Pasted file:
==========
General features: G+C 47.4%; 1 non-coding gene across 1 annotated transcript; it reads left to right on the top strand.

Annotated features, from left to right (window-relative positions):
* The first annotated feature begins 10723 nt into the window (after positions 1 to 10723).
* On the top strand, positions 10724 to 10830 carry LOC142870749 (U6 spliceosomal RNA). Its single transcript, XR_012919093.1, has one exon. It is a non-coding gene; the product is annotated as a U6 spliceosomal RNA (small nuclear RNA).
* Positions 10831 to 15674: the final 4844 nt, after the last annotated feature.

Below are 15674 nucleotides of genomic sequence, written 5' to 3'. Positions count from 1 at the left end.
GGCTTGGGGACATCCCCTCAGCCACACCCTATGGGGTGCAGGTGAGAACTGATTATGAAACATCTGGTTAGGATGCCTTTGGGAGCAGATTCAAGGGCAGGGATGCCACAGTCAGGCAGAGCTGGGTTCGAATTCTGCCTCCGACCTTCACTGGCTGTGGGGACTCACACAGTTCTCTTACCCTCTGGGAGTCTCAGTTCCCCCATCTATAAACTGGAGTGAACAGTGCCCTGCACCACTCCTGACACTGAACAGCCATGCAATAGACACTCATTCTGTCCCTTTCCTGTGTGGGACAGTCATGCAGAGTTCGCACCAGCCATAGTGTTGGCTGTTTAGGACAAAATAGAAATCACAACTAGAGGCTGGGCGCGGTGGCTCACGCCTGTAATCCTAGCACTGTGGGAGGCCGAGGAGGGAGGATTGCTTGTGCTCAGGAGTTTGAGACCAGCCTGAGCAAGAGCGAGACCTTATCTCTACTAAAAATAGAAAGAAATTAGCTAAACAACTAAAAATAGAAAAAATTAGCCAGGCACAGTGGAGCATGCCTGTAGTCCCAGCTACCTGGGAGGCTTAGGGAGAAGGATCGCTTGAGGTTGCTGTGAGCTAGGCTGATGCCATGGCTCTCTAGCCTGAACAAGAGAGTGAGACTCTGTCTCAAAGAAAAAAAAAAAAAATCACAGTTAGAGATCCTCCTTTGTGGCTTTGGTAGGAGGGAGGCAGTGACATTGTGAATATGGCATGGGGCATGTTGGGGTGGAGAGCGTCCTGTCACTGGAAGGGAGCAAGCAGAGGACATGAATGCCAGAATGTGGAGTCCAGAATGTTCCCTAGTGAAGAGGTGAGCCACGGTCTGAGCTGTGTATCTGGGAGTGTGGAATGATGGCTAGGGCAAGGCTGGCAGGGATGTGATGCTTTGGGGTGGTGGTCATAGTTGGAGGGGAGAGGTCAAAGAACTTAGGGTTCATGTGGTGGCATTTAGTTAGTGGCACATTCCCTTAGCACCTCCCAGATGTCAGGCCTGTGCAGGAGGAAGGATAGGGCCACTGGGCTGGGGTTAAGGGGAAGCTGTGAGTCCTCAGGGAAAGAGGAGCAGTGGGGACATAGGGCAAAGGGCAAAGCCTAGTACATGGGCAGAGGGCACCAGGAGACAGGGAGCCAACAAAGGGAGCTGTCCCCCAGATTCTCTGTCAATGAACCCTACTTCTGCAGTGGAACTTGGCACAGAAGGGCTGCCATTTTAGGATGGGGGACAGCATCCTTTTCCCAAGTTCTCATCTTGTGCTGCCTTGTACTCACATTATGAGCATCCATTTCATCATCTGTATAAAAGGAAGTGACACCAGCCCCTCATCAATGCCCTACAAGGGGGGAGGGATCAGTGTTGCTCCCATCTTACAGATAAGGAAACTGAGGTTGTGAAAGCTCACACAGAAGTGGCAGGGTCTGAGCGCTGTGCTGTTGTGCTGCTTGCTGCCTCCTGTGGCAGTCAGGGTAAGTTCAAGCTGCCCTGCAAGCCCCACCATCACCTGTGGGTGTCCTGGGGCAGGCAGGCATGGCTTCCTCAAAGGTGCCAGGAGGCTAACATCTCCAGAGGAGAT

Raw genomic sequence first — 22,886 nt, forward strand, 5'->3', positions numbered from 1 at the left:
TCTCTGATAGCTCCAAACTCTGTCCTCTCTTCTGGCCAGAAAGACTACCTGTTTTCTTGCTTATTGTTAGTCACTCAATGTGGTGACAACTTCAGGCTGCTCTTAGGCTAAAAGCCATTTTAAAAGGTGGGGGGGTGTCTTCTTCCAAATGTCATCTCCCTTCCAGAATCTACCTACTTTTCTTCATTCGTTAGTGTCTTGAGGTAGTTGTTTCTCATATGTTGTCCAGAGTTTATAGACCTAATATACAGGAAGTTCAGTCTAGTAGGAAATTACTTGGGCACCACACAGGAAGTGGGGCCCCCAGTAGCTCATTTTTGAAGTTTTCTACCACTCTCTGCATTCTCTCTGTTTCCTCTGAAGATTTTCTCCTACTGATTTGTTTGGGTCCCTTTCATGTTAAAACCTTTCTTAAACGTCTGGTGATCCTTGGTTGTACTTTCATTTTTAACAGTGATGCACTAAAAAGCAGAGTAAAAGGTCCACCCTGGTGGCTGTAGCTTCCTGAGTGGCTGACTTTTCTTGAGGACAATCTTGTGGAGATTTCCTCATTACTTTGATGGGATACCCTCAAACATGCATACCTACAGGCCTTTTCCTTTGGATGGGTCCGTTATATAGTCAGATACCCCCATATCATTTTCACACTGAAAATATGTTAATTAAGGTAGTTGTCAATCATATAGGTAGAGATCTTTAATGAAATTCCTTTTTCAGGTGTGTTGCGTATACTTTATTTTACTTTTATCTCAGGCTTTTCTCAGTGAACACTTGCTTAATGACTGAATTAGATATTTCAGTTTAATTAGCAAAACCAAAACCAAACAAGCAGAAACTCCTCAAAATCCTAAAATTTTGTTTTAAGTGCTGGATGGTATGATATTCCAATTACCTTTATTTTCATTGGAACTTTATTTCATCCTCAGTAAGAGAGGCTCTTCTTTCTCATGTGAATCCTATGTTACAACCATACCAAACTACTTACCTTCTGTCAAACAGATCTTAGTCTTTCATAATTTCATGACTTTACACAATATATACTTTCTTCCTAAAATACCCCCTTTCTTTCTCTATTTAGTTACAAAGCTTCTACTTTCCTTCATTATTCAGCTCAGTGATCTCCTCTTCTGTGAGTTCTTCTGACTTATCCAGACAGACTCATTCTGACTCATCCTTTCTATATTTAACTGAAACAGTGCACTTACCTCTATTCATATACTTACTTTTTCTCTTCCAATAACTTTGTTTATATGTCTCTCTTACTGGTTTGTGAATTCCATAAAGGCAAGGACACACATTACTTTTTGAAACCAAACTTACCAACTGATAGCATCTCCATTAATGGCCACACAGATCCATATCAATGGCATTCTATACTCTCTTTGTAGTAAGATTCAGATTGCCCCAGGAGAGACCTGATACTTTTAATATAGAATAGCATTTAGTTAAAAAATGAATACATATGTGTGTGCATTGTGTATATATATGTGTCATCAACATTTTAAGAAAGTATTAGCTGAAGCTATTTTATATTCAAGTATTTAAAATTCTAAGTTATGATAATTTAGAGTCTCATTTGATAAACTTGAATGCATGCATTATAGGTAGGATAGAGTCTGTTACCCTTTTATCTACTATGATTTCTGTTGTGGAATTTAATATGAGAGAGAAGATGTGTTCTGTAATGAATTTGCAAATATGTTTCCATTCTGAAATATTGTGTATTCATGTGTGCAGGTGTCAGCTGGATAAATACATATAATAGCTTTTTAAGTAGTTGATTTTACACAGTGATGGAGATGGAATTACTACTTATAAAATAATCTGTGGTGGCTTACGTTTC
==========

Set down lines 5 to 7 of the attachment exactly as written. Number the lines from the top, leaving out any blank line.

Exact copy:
* Positions 10831 to 15674: the final 4844 nt, after the last annotated feature.

Below are 15674 nucleotides of genomic sequence, written 5' to 3'. Positions count from 1 at the left end.
GGCTTGGGGACATCCCCTCAGCCACACCCTATGGGGTGCAGGTGAGAACTGATTATGAAACATCTGGTTAGGATGCCTTTGGGAGCAGATTCAAGGGCAGGGATGCCACAGTCAGGCAGAGCTGGGTTCGAATTCTGCCTCCGACCTTCACTGGCTGTGGGGACTCACACAGTTCTCTTACCCTCTGGGAGTCTCAGTTCCCCCATCTATAAACTGGAGTGAACAGTGCCCTGCACCACTCCTGACACTGAACAGCCATGCAATAGACACTCATTCTGTCCCTTTCCTGTGTGGGACAGTCATGCAGAGTTCGCACCAGCCATAGTGTTGGCTGTTTAGGACAAAATAGAAATCACAACTAGAGGCTGGGCGCGGTGGCTCACGCCTGTAATCCTAGCACTGTGGGAGGCCGAGGAGGGAGGATTGCTTGTGCTCAGGAGTTTGAGACCAGCCTGAGCAAGAGCGAGACCTTATCTCTACTAAAAATAGAAAGAAATTAGCTAAACAACTAAAAATAGAAAAAATTAGCCAGGCACAGTGGAGCATGCCTGTAGTCCCAGCTACCTGGGAGGCTTAGGGAGAAGGATCGCTTGAGGTTGCTGTGAGCTAGGCTGATGCCATGGCTCTCTAGCCTGAACAAGAGAGTGAGACTCTGTCTCAAAGAAAAAAAAAAAAAATCACAGTTAGAGATCCTCCTTTGTGGCTTTGGTAGGAGGGAGGCAGTGACATTGTGAATATGGCATGGGGCATGTTGGGGTGGAGAGCGTCCTGTCACTGGAAGGGAGCAAGCAGAGGACATGAATGCCAGAATGTGGAGTCCAGAATGTTCCCTAGTGAAGAGGTGAGCCACGGTCTGAGCTGTGTATCTGGGAGTGTGGAATGATGGCTAGGGCAAGGCTGGCAGGGATGTGATGCTTTGGGGTGGTGGTCATAGTTGGAGGGGAGAGGTCAAAGAACTTAGGGTTCATGTGGTGGCATTTAGTTAGTGGCACATTCCCTTAGCACCTCCCAGATGTCAGGCCTGTGCAGGAGGAAGGATAGGGCCACTGGGCTGGGGTTAAGGGGAAGCTGTGAGTCCTCAGGGAAAGAGGAGCAGTGGGGACATAGGGCAAAGGGCAAAGCCTAGTACATGGGCAGAGGGCACCAGGAGACAGGGAGCCAACAAAGGGAGCTGTCCCCCAGATTCTCTGTCAATGAACCCTACTTCTGCAGTGGAACTTGGCACAGAAGGGCTGCCATTTTAGGATGGGGGACAGCATCCTTTTCCCAAGTTCTCATCTTGTGCTGCCTTGTACTCACATTATGAGCATCCATTTCATCATCTGTATAAAAGGAAGTGACACCAGCCCCTCATCAATGCCCTACAAGGGGGGAGGGATCAGTGTTGCTCCCATCTTACAGATAAGGAAACTGAGGTTGTGAAAGCTCACACAGAAGTGGCAGGGTCTGAGCGCTGTGCTGTTGTGCTGCTTGCTGCCTCCTGTGGCAGTCAGGGTAAGTTCAAGCTGCCCTGCAAGCCCCACCATCACCTGTGGGTGTCCTGGGGCAGGCAGGCATGGCTTCCTCAAAGGTGCCAGGAGGCTAACATCTCCAGAGGAGAT